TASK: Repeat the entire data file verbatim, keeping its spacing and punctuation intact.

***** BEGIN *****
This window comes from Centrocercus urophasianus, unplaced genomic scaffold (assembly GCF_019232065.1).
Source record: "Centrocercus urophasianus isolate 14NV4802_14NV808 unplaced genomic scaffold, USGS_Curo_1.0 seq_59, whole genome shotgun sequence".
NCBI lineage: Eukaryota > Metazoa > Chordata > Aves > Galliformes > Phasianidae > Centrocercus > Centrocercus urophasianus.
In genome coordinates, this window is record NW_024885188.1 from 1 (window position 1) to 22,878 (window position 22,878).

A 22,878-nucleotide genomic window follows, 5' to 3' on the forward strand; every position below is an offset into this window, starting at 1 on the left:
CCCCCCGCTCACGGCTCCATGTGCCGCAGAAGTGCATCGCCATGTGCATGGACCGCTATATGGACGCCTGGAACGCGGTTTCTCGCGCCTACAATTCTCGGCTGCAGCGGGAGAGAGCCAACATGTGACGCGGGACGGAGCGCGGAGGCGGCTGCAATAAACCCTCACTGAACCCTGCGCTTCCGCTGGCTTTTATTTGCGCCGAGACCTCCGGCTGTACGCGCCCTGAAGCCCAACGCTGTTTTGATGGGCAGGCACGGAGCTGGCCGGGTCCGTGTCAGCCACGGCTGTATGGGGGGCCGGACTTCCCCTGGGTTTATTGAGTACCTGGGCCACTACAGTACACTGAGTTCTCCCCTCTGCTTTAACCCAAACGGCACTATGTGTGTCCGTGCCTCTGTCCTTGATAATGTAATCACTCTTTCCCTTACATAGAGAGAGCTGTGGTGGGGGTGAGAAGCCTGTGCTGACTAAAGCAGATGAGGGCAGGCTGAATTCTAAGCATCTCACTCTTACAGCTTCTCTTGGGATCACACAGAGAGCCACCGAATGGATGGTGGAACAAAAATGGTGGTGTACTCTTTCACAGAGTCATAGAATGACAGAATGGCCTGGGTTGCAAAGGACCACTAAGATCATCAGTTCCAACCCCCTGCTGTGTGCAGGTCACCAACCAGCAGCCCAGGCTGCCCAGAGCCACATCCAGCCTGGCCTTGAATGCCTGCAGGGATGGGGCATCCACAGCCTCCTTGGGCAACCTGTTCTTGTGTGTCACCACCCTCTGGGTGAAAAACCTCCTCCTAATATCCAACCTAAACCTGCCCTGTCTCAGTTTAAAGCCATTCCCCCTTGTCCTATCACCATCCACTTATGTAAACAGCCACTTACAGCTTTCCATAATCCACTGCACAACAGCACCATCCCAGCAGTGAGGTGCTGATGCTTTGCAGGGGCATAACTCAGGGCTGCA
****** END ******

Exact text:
This window comes from Centrocercus urophasianus, unplaced genomic scaffold (assembly GCF_019232065.1).
Source record: "Centrocercus urophasianus isolate 14NV4802_14NV808 unplaced genomic scaffold, USGS_Curo_1.0 seq_59, whole genome shotgun sequence".
NCBI lineage: Eukaryota > Metazoa > Chordata > Aves > Galliformes > Phasianidae > Centrocercus > Centrocercus urophasianus.
In genome coordinates, this window is record NW_024885188.1 from 1 (window position 1) to 22,878 (window position 22,878).

A 22,878-nucleotide genomic window follows, 5' to 3' on the forward strand; every position below is an offset into this window, starting at 1 on the left:
CCCCCCGCTCACGGCTCCATGTGCCGCAGAAGTGCATCGCCATGTGCATGGACCGCTATATGGACGCCTGGAACGCGGTTTCTCGCGCCTACAATTCTCGGCTGCAGCGGGAGAGAGCCAACATGTGACGCGGGACGGAGCGCGGAGGCGGCTGCAATAAACCCTCACTGAACCCTGCGCTTCCGCTGGCTTTTATTTGCGCCGAGACCTCCGGCTGTACGCGCCCTGAAGCCCAACGCTGTTTTGATGGGCAGGCACGGAGCTGGCCGGGTCCGTGTCAGCCACGGCTGTATGGGGGGCCGGACTTCCCCTGGGTTTATTGAGTACCTGGGCCACTACAGTACACTGAGTTCTCCCCTCTGCTTTAACCCAAACGGCACTATGTGTGTCCGTGCCTCTGTCCTTGATAATGTAATCACTCTTTCCCTTACATAGAGAGAGCTGTGGTGGGGGTGAGAAGCCTGTGCTGACTAAAGCAGATGAGGGCAGGCTGAATTCTAAGCATCTCACTCTTACAGCTTCTCTTGGGATCACACAGAGAGCCACCGAATGGATGGTGGAACAAAAATGGTGGTGTACTCTTTCACAGAGTCATAGAATGACAGAATGGCCTGGGTTGCAAAGGACCACTAAGATCATCAGTTCCAACCCCCTGCTGTGTGCAGGTCACCAACCAGCAGCCCAGGCTGCCCAGAGCCACATCCAGCCTGGCCTTGAATGCCTGCAGGGATGGGGCATCCACAGCCTCCTTGGGCAACCTGTTCTTGTGTGTCACCACCCTCTGGGTGAAAAACCTCCTCCTAATATCCAACCTAAACCTGCCCTGTCTCAGTTTAAAGCCATTCCCCCTTGTCCTATCACCATCCACTTATGTAAACAGCCACTTACAGCTTTCCATAATCCACTGCACAACAGCACCATCCCAGCAGTGAGGTGCTGATGCTTTGCAGGGGCATAACTCAGGGCTGCA